Before we place the stigma of a criminal conviction upon any such citizen the legislative mandate must be clear and unambiguous. Accordingly that which Chief Justice Marshall has called 'the tenderness of the law for the rights of individuals' [FN1] entitles each person, regardless of economic or social status, to an unequivocal warning from the legislature as to whether he is within the class of persons subject to vicarious liability. Congress cannot be deemed to have intended to punish anyone who is not ‘plainly and unmistakably’ within the confines of the statute. United States v. Lacher, 134 U.S. 624, 628, 10 S.Ct. 625, 626, 33 L.Ed. 1080; United States v. Gradwell, 243 U.S. 476, 485, 37 S.Ct. 407, 61 L.Ed. 857. FN1 United States v. Wiltberger, 5 Wheat. 76, 95, 5 L.Ed. 37.

We do not overlook those constitutional limitations which, for the protection of personal rights, must necessarily attend all investigations conducted under the authority of Congress. Neither branch of the legislative department, still less any merely administrative body, established by Congress, possesses, or can be invested with, a general power of making inquiry into the private affairs of the citizen. Kilbourn v. Thompson, 103 U. S. 168, 196 [26: 377, 386]. We said in Boyd v. United States, 116 U. S. 616, 630 [29: 746, 751]--and it cannot be too often repeated--that the principles that embody the essence of constitutional liberty and security forbid all invasions on the part of the government and its employes of the sancity of a man's home, and the privacies of his life. As said by Mr. Justice Field in Re Pacific R. Commission, 32 Fed. Rep. 241, 250, "of all the rights of the citizen, few are of greater importance or more essential to his peace and happiness than the right of personal security, and that involves, not merely protection of his person from assault, but exemption of his private affairs, books, and papers from the inspection and scrutiny of others. Without the enjoyment of this right, all others would lose half their value."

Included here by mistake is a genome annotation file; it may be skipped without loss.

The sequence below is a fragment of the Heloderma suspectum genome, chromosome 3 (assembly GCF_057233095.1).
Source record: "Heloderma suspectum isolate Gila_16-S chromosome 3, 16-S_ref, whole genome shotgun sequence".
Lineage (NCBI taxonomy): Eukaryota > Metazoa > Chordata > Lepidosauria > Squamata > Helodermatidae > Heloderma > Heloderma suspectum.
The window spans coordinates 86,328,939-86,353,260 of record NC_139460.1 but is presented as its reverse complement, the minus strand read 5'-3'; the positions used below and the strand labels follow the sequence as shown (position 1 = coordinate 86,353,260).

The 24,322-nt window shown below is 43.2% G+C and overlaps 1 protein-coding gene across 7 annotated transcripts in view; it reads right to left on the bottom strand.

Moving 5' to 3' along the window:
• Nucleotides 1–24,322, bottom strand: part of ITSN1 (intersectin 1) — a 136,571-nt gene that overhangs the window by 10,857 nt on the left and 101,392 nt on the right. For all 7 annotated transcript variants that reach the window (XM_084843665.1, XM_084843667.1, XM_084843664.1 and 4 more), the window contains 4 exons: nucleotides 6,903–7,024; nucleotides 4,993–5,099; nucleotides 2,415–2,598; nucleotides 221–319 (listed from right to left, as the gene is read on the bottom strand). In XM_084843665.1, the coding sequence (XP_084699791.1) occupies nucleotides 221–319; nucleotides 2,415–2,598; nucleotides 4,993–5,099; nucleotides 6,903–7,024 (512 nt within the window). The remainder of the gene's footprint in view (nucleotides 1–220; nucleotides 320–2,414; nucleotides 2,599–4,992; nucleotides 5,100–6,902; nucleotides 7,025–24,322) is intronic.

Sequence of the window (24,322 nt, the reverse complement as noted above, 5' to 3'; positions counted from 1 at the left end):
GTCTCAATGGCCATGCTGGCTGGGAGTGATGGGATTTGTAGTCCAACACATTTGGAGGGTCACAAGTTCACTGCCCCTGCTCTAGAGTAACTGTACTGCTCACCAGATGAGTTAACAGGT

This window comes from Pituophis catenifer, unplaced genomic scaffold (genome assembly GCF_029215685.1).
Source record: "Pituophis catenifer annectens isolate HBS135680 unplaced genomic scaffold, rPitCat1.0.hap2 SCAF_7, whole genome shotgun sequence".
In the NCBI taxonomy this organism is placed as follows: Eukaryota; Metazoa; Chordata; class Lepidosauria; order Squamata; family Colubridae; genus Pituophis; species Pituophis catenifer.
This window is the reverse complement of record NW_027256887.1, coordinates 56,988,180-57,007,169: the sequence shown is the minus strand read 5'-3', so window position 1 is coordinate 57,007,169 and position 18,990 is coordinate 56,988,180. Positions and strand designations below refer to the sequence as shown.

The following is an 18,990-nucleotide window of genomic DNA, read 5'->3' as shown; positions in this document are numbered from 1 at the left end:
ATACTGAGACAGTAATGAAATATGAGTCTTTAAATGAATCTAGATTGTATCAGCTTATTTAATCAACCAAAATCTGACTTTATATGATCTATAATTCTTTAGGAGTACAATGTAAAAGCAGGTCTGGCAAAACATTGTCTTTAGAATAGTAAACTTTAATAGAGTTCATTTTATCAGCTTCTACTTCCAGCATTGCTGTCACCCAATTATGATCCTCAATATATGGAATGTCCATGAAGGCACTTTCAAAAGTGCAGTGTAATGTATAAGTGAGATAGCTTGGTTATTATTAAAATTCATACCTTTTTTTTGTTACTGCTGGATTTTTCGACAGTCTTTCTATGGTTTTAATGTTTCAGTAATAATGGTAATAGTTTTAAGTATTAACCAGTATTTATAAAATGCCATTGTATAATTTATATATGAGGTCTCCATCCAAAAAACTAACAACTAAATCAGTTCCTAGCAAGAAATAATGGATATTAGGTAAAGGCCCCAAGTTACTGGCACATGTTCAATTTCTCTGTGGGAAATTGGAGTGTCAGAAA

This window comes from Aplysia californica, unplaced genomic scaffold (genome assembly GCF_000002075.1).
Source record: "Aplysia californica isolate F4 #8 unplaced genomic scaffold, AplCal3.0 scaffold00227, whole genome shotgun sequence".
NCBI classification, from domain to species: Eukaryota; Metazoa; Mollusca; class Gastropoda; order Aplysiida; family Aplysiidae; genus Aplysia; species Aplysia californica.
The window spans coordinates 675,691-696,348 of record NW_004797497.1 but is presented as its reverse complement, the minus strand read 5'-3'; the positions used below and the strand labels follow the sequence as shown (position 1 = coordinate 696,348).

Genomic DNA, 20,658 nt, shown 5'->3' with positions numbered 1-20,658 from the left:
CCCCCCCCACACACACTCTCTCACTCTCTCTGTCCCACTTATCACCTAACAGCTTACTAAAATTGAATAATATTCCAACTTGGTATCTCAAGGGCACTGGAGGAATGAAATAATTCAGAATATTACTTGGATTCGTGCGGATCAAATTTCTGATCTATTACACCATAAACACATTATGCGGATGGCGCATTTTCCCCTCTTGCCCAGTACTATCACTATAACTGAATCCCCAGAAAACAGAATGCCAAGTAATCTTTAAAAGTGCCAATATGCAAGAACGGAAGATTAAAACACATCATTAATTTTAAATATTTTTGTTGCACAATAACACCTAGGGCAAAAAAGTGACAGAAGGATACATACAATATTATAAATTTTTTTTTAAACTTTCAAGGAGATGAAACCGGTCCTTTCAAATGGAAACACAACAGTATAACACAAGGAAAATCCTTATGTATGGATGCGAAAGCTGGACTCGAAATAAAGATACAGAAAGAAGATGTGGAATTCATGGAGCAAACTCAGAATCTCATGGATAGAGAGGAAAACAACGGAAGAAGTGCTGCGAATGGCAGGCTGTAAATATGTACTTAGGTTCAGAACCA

... It is scarcely necessary to say that the power given to Congress to regulate interstate commerce does not carry with it any power to destroy or impair those guarantees. This court has already spoken fully on that general subject in Counselman v. Hitchock, 142 U. S. 547 [35: 1110], 3 Inters. Com. Rep. 816. ... Suffice it in the present case to say that as the Interstate Commerce Commission, by petition in a circuit court of the United States seeks, upon grounds distinctly set forth, an order to compel appellees to answer particular questions and to produce certain books, papers, etc., in their possession, it was open to each of them to contend before that court that he was protected by the Constitution from making answer to the questions propounded to him; or that he was not legally bound to produce the books, papers, etc., ordered to be produced; or that neither the questions propounded nor the books, papers, etc., called for relate to the particular matter under investigation, nor to any matter which the Commission is entitled under the Constitution or laws to investigate. These issues being determined in their favor by the court, the petition of the Commission could have been dismissed upon its merits.